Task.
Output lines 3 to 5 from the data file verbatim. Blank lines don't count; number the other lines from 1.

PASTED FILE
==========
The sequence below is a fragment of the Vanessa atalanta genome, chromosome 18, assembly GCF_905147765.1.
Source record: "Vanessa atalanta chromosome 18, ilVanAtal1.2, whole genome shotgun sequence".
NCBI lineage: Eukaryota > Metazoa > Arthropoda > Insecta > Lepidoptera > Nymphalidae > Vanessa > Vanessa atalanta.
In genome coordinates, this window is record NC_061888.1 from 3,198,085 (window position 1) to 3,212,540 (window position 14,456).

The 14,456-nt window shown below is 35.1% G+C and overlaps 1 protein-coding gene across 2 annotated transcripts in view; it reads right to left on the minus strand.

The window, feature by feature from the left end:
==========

NCBI lineage: Eukaryota > Metazoa > Arthropoda > Insecta > Lepidoptera > Nymphalidae > Vanessa > Vanessa atalanta.
In genome coordinates, this window is record NC_061888.1 from 3,198,085 (window position 1) to 3,212,540 (window position 14,456).

The 14,456-nt window shown below is 35.1% G+C and overlaps 1 protein-coding gene across 2 annotated transcripts in view; it reads right to left on the minus strand.